Some people follow a very low carb diet to help control their weight. A very low-carb diet isn’t necessarily a good choice, especially if you do high-intensity workouts. Carbohydrates are the primary fuel source your muscles use during vigorous exercise. Eating a diet deficient in healthy carbs could leave you feeling exhausted and force you to reduce the intensity of your workout.
A low-carb diet can also interfere with your ability to build lean body mass since your body breaks down a certain amount of protein to amino acids to use as energy when you’ve depleted your glycogen stores. Where does that protein come from? Primarily, muscle tissue. That’s not what you want if you’re trying to build lean body mass.
It’s Not Carbs That Are the Problem – It’s the TYPE of Carbs
Many people lump carbohydrates into a single group and think they should limit all of them. Not so. The carbohydrates you should limit are processed carbohydrates, the carbs you get from packaged products, especially ones made with white flour and those that contain added sugar.
Other carbs to eat in moderation or avoid entirely include white rice, white potatoes, white bread and fruit juices, especially those with added sugar. These carbs are rapidly digested and absorbed and cause a sharp rise in blood sugar. This causes increased insulin release, making it easier for your body to store fat. It also contributes to insulin resistance.
Rapidly-absorbed carbohydrates aren’t as satiating either. When you eat carbs that are quickly absorbed, it raises your blood sugar and drops it quickly. This stimulates portions of your brain that trigger cravings, meaning you’ll be looking for your next meal sooner. Some research even shows that processed and refined carbohydrates activate a portion of the brain called the nucleus accumbens that’s linked with addiction.
Processed Carbs versus Healthy Carbohydrates
Unfortunately, processed carbs are often lumped in with healthier carbs, fiber-rich carbohydrates that give your body the energy it needs for intense workouts – without sending insulin levels soaring. These are the carbs most people don’t get enough of – fruits, vegetables, legumes and moderate amounts of whole grains.
Unlike processed carbohydrates, these carb sources are absorbed slowly, cause a lower glycemic response so less insulin is released and they’re a source of natural antioxidants, vitamins and minerals. People who eat very low carbohydrate diets get far fewer antioxidants and fiber in their diet.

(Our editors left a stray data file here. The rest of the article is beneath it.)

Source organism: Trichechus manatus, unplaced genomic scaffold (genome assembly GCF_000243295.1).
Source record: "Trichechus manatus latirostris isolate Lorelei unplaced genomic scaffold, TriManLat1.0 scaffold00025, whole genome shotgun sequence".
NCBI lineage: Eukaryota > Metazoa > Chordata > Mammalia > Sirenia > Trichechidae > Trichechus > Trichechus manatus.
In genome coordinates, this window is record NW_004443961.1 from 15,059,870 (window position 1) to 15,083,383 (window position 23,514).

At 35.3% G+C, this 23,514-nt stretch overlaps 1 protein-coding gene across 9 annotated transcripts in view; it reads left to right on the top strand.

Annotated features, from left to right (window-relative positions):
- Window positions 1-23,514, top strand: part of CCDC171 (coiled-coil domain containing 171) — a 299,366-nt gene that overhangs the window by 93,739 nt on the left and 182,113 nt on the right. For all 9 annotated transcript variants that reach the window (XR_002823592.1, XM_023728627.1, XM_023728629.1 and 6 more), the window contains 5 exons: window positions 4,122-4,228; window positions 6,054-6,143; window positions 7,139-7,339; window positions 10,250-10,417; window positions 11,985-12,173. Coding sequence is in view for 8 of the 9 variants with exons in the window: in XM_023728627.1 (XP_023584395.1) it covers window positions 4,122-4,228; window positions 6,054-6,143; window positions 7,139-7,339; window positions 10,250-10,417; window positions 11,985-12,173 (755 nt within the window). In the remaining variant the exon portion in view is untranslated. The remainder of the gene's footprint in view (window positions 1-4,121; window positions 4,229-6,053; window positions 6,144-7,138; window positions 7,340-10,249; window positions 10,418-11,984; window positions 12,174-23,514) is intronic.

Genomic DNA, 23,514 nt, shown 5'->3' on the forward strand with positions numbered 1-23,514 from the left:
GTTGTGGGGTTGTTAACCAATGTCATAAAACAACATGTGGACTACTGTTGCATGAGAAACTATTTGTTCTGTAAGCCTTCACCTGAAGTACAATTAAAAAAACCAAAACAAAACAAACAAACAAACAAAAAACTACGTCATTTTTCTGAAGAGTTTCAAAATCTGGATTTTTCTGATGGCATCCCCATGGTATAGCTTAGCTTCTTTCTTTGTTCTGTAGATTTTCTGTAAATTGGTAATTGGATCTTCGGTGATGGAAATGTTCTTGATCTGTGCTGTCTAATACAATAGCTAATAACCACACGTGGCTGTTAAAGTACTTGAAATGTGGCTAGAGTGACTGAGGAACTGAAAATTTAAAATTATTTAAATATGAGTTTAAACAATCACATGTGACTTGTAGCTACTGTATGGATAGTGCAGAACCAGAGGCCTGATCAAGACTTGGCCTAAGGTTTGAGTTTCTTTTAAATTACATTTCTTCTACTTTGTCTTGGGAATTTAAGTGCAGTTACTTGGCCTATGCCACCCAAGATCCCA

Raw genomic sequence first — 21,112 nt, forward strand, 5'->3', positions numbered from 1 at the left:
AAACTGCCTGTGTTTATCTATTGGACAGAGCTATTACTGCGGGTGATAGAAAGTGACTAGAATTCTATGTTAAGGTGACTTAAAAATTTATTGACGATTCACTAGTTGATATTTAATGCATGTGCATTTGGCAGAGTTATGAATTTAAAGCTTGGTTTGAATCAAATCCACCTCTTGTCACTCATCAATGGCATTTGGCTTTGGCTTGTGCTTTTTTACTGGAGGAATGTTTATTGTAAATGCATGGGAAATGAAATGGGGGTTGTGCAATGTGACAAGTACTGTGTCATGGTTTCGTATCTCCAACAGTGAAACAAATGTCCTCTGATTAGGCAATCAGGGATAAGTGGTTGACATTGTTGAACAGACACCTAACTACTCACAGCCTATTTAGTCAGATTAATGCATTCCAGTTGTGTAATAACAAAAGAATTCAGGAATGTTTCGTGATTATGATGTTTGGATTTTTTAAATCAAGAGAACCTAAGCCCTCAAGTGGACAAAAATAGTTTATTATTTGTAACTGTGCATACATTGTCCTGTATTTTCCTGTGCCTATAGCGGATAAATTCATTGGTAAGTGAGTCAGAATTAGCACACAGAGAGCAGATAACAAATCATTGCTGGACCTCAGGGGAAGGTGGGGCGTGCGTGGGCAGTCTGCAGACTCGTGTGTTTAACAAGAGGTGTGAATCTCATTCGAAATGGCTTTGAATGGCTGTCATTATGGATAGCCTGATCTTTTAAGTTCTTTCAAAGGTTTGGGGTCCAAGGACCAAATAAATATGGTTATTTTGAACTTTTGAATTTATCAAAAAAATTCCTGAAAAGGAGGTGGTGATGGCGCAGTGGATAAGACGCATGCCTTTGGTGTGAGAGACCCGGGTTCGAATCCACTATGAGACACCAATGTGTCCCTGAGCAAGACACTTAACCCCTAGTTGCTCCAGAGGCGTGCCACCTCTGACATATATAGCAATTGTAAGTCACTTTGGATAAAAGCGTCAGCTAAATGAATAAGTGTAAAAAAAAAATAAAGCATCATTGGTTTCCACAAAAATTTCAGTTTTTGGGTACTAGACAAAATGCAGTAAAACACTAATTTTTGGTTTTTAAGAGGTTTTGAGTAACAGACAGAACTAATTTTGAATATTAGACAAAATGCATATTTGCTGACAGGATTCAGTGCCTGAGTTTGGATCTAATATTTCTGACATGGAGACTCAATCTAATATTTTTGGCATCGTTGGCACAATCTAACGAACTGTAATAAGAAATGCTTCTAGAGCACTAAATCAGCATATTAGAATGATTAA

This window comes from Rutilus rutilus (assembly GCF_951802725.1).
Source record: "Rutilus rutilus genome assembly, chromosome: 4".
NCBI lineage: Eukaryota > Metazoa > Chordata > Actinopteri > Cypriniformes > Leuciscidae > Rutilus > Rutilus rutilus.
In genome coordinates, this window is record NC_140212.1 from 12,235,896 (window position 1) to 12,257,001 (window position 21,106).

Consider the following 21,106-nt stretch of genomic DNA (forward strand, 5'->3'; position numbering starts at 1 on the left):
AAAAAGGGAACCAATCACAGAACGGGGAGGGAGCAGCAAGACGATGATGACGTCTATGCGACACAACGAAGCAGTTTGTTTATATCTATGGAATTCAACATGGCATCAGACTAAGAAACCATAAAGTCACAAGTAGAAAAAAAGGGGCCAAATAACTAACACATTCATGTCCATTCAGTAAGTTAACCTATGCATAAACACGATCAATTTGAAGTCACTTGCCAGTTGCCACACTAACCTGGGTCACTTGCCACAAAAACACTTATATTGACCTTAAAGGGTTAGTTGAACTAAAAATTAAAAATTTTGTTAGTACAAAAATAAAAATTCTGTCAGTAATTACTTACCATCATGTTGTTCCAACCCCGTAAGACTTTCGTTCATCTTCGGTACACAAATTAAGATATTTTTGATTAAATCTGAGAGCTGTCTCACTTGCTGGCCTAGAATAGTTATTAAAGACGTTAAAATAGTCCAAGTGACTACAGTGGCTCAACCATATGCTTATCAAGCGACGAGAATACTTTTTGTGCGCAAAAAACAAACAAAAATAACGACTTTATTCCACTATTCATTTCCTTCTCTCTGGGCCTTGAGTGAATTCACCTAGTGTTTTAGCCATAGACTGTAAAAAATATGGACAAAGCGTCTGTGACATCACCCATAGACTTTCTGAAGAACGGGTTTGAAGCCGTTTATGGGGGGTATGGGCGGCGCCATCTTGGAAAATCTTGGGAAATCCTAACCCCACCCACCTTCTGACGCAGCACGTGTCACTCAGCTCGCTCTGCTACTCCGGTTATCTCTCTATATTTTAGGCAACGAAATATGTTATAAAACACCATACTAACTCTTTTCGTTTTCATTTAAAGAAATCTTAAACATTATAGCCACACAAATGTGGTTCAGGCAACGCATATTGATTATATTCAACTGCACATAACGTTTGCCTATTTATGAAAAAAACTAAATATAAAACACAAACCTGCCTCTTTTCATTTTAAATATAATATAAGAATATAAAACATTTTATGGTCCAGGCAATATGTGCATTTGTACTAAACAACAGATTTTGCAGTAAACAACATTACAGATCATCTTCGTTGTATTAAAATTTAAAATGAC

Whole foods are also more filling because your body has to work harder to digest them, and they move more slowly through your intestinal tract. High-fiber carbohydrates from whole food sources have a greater “thermal effect,” meaning your body has to expend more energy to digest and process them. That gives your metabolism a temporary boost so it burns more calories
Why Not Follow a “Good” Carbohydrate Diet?
Rather than demonizing all carbs, why not build your diet around healthy carbohydrates instead? You can’t go wrong adding more colorful fruits and vegetables to your diet. Fruits are higher in natural sugar than vegetables but they’re a good source of fiber. This helps moderate the rise in blood glucose and insulin. Where fruits have the most benefit is when you use them as a substitute for dessert or in place of sugar or other high-glycemic sweeteners. Fruit juices aren’t a good choice because they lack fiber.
Whole grains are also “good carbs” but ones to consume in moderation since your body ultimately converts them to sugar. Fortunately, they’re rich in fiber and some are high in protein such as quinoa. This helps to subdue the glycemic response so your blood sugars rise more slowly and don’t fall as rapidly.
Reduce Hunger by Combining Good Carbohydrates with Protein
Protein is satiating. Plus, it has a high thermic effect. This means your body has to expend more energy to process protein than it does any other macronutrient. When you combine high-fiber, unprocessed carbohydrates with protein, you’ll feel fuller and more satisfied than if you eat carbs alone. Combing the two will give your metabolism a boost because of protein’s thermic effect.
Low Fat Often Means High in Processed Carbohydrates
A lot of people get sucked in by low-fat labels on packaged foods, assuming it must be healthier. Without fat, foods have less taste and a displeasing texture. Manufacturers try to make up for this by adding sugar and fillers. Don’t forget that added carbohydrates have lots of names from high fructose corn syrup to maltodextrin. Become familiar with these “sugars in disguise.”
Even better? Stay away from packaged products as much as possible including low-fat ones. They’re less satiating than full-fat foods. Plus, recent research suggests that processed carbohydrates may be just as bad as saturated fat – or even worse – when it comes to the health of your heart. Replacing fat with high-glycemic carbs isn’t a good switch.
The Bottom Line?
Don’t lump all carbs together. They’re not all equal. It’s the processed carbs you’ll want to avoid. Good carbohydrates supply your body with energy, get you full longer, and give you added vitamins, minerals, antioxidants and fiber. Don’t be carb-phobic – just be afraid of processed carbs.
Medscape.com. “Refined Carbs May Trigger Food Addiction”
Scientific American. “Carbs against Cardio: More Evidence that Refined Carbohydrates, not Fats, Threaten the Heart”
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